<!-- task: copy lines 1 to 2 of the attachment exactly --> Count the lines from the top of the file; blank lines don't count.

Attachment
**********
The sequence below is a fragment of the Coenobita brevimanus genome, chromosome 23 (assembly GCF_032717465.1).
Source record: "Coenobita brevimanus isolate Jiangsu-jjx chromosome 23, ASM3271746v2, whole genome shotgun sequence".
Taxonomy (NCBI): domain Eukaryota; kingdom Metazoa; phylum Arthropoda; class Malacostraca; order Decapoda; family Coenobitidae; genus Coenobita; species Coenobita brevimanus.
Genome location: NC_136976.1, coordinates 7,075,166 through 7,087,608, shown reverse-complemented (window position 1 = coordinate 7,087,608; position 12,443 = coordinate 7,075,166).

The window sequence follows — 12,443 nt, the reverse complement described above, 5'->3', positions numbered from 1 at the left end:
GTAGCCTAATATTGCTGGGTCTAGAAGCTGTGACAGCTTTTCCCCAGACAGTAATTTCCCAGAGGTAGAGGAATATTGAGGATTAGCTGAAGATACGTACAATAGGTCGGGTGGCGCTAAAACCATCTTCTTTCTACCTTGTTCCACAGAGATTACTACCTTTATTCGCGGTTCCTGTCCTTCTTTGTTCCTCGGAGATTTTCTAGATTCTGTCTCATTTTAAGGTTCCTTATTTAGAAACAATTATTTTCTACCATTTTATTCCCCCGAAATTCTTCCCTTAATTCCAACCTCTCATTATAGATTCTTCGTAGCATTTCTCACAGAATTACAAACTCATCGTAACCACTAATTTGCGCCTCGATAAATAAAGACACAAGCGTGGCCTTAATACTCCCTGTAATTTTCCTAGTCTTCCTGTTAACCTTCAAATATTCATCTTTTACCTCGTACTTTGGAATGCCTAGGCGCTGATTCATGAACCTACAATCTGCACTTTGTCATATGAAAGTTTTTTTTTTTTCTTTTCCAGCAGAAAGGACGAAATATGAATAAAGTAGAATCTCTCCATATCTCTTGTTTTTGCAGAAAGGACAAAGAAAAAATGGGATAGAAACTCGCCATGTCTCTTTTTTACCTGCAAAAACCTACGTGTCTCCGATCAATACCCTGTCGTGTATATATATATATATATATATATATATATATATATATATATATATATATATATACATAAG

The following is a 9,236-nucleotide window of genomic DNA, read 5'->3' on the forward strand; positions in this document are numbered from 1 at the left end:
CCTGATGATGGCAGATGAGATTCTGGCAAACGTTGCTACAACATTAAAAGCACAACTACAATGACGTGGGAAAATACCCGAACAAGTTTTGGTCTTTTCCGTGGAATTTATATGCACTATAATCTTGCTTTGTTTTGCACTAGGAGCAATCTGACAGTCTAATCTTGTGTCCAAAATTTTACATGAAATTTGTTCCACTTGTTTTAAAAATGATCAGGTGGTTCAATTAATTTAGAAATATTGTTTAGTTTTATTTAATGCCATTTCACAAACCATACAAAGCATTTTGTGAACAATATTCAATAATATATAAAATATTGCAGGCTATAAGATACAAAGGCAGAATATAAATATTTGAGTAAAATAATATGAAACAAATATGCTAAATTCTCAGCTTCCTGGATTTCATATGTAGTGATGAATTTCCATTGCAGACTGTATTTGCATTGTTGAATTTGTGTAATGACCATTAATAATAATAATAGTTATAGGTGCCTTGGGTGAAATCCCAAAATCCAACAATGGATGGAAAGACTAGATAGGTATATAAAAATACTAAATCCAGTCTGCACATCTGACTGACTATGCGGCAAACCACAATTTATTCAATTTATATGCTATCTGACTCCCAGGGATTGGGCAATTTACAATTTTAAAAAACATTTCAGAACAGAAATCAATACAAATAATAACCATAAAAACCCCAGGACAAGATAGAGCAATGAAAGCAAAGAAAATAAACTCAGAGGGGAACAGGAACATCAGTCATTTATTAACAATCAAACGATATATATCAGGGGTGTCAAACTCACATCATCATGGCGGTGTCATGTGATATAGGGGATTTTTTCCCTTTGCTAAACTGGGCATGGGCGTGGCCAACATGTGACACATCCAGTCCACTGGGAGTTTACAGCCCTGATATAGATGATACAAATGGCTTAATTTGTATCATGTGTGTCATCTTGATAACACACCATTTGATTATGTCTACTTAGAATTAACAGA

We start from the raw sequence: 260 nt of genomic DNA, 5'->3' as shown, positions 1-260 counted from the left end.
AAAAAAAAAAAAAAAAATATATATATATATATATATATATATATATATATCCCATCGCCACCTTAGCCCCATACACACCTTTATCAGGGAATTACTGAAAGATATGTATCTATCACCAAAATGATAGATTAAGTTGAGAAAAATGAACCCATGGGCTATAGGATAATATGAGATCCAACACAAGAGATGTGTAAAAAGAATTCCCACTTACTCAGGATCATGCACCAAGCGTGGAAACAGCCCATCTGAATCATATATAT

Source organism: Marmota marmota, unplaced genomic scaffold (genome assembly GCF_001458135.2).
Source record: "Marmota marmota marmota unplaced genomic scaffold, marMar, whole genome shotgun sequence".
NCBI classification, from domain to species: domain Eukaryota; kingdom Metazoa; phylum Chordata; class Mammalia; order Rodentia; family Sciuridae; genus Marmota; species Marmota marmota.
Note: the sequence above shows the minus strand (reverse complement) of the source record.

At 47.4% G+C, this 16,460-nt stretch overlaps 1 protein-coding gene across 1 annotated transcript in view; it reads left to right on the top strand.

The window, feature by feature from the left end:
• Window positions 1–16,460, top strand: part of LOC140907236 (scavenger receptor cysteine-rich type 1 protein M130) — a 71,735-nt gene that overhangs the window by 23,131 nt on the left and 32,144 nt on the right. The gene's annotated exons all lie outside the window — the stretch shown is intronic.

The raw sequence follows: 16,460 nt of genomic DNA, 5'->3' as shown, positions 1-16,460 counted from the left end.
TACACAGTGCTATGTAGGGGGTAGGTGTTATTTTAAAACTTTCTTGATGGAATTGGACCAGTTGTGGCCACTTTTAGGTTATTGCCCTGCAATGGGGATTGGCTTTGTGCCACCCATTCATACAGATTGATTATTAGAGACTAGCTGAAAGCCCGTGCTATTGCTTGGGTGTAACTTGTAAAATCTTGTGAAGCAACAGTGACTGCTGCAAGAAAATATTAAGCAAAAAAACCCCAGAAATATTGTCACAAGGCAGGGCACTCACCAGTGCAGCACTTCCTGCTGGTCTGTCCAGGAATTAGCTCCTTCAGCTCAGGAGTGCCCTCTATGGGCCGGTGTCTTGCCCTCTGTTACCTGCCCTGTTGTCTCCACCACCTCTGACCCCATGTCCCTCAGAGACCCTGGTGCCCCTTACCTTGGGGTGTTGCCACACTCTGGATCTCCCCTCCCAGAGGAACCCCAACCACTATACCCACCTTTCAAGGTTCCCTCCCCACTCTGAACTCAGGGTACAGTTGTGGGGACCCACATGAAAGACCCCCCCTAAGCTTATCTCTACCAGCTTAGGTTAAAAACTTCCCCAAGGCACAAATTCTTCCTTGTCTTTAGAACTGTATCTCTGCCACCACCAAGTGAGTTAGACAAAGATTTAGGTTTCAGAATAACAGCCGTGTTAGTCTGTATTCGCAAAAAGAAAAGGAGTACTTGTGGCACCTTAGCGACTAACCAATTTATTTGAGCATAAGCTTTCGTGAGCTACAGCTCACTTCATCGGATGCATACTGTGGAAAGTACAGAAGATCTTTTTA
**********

The sequence below is a fragment of the Coenobita brevimanus genome, chromosome 23 (assembly GCF_032717465.1).
Source record: "Coenobita brevimanus isolate Jiangsu-jjx chromosome 23, ASM3271746v2, whole genome shotgun sequence".